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Financing Development 2008

Whose Ownership?

image of Financing Development 2008

Aid alone cannot finance development; bringing in fresh sources of finance is essential. The emergence of a multiplicity of new financing options is good news for developing countries, but it also raises challenges. The authors in this stimulating book assess the changing landscape of international development finance from a global and a developing-country perspective. The result is a vast range of policy implications for donor and recipient alike. In an easily digestible format, the book provides recommendations on innovative policy mechanisms, on the use of both grants and loans in development finance, and on the challenges of managing diverse financial flows at country-level.

 

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Private Banks in Emerging Democracies

OECD Development Centre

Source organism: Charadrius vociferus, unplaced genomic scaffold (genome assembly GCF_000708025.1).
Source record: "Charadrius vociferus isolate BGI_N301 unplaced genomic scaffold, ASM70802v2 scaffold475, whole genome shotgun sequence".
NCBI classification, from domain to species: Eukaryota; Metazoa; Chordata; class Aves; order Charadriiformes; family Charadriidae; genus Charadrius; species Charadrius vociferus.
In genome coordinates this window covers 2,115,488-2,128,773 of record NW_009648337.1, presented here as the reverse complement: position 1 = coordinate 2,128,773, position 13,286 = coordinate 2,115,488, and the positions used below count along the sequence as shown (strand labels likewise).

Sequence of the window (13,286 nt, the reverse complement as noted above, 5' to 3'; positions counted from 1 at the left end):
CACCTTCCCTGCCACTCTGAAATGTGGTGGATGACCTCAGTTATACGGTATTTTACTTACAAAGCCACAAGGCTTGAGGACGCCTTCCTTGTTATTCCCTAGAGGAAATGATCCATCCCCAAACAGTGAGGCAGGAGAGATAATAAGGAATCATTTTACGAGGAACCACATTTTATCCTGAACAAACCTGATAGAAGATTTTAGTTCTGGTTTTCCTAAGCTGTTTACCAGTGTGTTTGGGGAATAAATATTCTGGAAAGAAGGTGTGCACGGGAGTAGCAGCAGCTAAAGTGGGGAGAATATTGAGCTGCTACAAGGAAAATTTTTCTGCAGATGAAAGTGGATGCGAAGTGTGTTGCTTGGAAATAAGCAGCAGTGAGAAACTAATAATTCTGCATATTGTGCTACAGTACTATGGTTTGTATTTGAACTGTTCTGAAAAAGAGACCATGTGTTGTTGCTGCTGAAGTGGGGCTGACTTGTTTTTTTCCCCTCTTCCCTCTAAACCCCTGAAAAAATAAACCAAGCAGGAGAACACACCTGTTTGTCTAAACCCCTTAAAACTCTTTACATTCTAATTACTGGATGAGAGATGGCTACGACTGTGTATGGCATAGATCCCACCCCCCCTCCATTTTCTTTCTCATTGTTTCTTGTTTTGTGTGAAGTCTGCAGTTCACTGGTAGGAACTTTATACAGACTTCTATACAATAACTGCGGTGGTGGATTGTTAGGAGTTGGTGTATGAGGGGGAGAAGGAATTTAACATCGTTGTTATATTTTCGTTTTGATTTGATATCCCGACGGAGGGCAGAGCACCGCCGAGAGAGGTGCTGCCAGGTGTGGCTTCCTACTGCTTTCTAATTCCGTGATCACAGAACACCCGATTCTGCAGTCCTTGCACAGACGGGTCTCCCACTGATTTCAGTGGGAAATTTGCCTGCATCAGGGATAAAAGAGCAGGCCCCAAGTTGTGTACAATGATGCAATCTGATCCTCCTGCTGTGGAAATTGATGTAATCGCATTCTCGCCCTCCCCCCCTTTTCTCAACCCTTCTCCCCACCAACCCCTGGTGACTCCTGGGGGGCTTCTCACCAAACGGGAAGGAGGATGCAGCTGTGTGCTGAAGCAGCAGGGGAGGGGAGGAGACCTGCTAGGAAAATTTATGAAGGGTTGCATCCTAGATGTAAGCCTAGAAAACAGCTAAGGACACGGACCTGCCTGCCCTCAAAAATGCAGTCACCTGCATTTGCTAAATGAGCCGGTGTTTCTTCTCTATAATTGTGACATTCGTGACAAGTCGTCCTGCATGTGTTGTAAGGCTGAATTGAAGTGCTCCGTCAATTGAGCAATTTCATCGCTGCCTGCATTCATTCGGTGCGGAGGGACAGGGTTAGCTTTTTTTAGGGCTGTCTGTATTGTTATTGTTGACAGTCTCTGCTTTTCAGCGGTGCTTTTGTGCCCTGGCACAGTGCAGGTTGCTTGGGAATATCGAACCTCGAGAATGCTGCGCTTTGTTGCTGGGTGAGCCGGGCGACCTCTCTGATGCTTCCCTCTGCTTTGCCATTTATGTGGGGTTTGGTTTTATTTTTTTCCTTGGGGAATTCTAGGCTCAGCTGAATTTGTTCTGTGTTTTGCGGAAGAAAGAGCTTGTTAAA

Private capital movements have risen in recent decades, and bank flows have been part of this story. Some empirical studies have analysed the political drivers of private international liquidity, but paradoxically very few have looked at the political economy of bank flows. Even less research exists on the role of politics in explaining cross-border banking movements towards emerging democracies. This Chapter provides an empirical investigation of the political economy of cross-border bank flows to emerging markets and tries to answer two questions. Do bankers tend to prefer emerging democracies? Do they reward democratic transitions as well as policy and political stability? One of the major findings is that politics do matter, and international banks tend to have political preferences; annual growth in bank flows usually booms in the three years following a democratic transition, especially in Latin America.

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